While there were only two items on the June 11 agenda of the Glacier County Commissioners at their meeting in Browning, some interesting discussions nevertheless took place.

All three Commissioners were on hand, as well as Melanie Heavy Runner who took notes, Maintenance Director Shannon Pepion, Human Resources Director Mike Kittson, CFO Chancy Kittson and Treasurer Don Wilson.

Commissioner Michael DesRosier began the meeting with the second item, “Browning Community issues,” explaining he had hoped to attract some Tribal representatives to line out what Glacier County will do to support the 4-H Fair and North American Indian Days.

“They usually come in at the last minute so I’ve been telling them to come in early,” DesRosier said. He noted the county crews usually work on the Sleeping Wolf Road leading to the 4-H Barn, the rodeo arena and mowing, “but nobody’s asked,” he said.

Moving on, Commissioner Tom McKay and Shannon Pepion spoke for Lester Johnson’s program, Parenting Montana, and his desire to rent office space from the county. “We have the space where Mental Health used to be,” Pepion said. “We could make money on it; they’re down to just one person and we could tell her to move out.” Pepion added he hasn’t seen the program occupying the office space for “a couple years.”

Commissioner DesRosier said they should determine the “going rate” per square foot in Cut Bank to determine how much rent should be charged. Pepion suggested they look over all programs using office space to determine which ones should be paying rent to the county.

In the end, the Commissioners approved McKay’s motion to allow Pepion to “work out the particulars” in establishing rental fees for Parenting Montana, in the process updating the county’s rental rates.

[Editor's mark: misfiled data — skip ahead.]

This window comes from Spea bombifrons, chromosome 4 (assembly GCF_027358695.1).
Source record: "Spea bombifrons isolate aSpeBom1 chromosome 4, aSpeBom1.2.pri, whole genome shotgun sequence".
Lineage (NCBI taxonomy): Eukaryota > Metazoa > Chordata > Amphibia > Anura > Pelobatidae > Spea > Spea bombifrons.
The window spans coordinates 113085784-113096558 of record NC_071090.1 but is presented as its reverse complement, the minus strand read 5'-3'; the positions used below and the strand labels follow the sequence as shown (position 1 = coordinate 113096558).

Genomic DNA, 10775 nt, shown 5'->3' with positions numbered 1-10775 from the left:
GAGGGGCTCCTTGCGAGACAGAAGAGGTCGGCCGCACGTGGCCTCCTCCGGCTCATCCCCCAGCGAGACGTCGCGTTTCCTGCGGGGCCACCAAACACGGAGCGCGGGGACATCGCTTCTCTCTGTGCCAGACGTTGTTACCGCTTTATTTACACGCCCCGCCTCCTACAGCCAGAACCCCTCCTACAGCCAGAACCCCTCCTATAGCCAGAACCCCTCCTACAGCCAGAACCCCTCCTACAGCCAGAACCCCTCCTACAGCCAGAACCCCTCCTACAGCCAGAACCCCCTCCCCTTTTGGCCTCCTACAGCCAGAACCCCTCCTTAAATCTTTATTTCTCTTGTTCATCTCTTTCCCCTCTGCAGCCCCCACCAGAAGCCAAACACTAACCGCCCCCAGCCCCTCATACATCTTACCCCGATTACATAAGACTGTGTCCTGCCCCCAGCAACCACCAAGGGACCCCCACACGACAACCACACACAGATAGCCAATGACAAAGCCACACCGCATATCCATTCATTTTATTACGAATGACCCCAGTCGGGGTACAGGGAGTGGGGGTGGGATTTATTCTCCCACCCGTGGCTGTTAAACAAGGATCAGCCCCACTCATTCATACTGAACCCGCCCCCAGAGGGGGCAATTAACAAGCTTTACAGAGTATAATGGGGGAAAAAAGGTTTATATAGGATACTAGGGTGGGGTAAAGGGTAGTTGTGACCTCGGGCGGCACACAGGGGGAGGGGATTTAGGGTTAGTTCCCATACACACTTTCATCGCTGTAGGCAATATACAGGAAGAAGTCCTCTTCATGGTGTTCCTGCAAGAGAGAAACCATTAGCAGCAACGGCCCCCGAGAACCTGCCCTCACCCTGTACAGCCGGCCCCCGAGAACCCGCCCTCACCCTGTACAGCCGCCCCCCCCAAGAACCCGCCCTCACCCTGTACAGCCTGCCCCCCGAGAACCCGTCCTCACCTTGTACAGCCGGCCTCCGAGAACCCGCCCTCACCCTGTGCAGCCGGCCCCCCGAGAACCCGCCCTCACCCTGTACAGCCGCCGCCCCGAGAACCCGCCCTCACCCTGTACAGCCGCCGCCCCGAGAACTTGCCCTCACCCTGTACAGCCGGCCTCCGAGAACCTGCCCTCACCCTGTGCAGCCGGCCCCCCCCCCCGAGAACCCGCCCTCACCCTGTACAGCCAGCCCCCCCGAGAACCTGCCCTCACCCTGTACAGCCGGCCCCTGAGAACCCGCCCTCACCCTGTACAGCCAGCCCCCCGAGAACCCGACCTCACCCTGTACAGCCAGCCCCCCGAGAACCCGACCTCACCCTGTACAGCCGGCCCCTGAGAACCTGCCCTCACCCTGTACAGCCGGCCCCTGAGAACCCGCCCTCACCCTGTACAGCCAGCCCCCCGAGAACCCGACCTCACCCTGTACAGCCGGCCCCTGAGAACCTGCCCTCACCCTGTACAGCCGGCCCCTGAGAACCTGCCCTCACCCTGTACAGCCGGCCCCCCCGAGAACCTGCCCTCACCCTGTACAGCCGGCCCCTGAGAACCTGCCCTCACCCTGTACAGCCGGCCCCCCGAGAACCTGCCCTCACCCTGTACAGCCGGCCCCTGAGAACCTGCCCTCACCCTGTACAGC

CFO Chancy Kittson then asked the Commissioners for direction in moving toward auctioning surplus county equipment online. “Should we use an auction service site or do it on the county site?” he asked. 

The consensus was that an auction service site would likely attract more viewers while still allowing locals to bid. He also noted leftover medical supplies from the Home Health Program that could be auctioned off. 

The Commissioners recommended he “get what you can” for the supplies and donate the rest to the county nursing home.

The Commissioners approved extending CFO Chancy Kittson’s contract to cover the period between May 5 and May 13 when the original contract had expired but before his full-time employment began. 

Chancy Kittson was working the entire time, HR Director Mike Kittson explained, but was not compensated. “It’s more of a formality than anything,” he said.

Finally, Treasurer Don Wilson informed the Commissioners about two issues that concern him. The first, he said, is the issue of exempting tribally-owned businesses from property taxes when registering vehicles. He said he needs direction from County Attorney Terryl Matt since the state is now saying that unless the business has an enrollment number - which they don’t - they can’t claim an exemption and the state will not recognize their applications as valid. 

Wilson said the Supreme Court has ruled that if the company’s owner has an enrollment number, that is enough. 

Wilson complained that Matt had only supplied arguments on both sides of the issue without indicating which one would prevail. If the State is deemed to be correct, Wilson said tribally-owned businesses like Siyeh Development Corp. and Glacier Family Foods could turn the vehicles over to employees with enrollment numbers who would then register and tag them, and then lease them back to the business. 

“It’s just transferring titles,” he said. 

Wilson said he isn’t currently registering vehicles to tribally-owned businesses until he knows for sure which way to go.

The other issue, Wilson said, is that of exemptions for enrolled members of other Tribes who are living on the Blackfeet Reservation. He said the state is claiming they’re not exempt, based on a finding by former Attorney General Marc Racicot. 

Wilson said Matt told him that finding goes against Supreme Court decisions, and McKay said another Supreme Court decision says that any enrolled member of any federally recognized tribe is exempt from state taxation wherever they live.

Wilson said he needs Matt to give an answer, adding he would be meeting with her on June 12.

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